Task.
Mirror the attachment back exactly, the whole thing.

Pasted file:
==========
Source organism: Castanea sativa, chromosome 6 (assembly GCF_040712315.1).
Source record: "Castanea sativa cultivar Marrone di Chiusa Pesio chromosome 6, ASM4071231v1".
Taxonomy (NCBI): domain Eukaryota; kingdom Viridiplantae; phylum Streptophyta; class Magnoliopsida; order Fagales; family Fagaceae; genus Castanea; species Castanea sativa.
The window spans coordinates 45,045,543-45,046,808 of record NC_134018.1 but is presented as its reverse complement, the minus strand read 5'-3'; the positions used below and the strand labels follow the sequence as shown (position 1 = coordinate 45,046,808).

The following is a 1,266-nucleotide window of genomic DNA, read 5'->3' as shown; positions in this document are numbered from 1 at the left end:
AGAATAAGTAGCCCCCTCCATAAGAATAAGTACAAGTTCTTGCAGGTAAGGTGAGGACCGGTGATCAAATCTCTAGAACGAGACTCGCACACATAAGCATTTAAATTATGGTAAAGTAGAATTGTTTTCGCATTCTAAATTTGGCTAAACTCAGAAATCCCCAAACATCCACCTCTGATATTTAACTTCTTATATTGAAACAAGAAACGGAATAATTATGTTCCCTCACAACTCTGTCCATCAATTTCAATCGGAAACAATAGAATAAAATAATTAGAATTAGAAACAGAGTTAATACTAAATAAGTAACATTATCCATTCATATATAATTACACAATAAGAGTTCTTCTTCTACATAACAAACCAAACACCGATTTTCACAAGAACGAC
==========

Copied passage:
Source organism: Castanea sativa, chromosome 6 (assembly GCF_040712315.1).
Source record: "Castanea sativa cultivar Marrone di Chiusa Pesio chromosome 6, ASM4071231v1".
Taxonomy (NCBI): domain Eukaryota; kingdom Viridiplantae; phylum Streptophyta; class Magnoliopsida; order Fagales; family Fagaceae; genus Castanea; species Castanea sativa.
The window spans coordinates 45,045,543-45,046,808 of record NC_134018.1 but is presented as its reverse complement, the minus strand read 5'-3'; the positions used below and the strand labels follow the sequence as shown (position 1 = coordinate 45,046,808).

The following is a 1,266-nucleotide window of genomic DNA, read 5'->3' as shown; positions in this document are numbered from 1 at the left end:
AGAATAAGTAGCCCCCTCCATAAGAATAAGTACAAGTTCTTGCAGGTAAGGTGAGGACCGGTGATCAAATCTCTAGAACGAGACTCGCACACATAAGCATTTAAATTATGGTAAAGTAGAATTGTTTTCGCATTCTAAATTTGGCTAAACTCAGAAATCCCCAAACATCCACCTCTGATATTTAACTTCTTATATTGAAACAAGAAACGGAATAATTATGTTCCCTCACAACTCTGTCCATCAATTTCAATCGGAAACAATAGAATAAAATAATTAGAATTAGAAACAGAGTTAATACTAAATAAGTAACATTATCCATTCATATATAATTACACAATAAGAGTTCTTCTTCTACATAACAAACCAAACACCGATTTTCACAAGAACGAC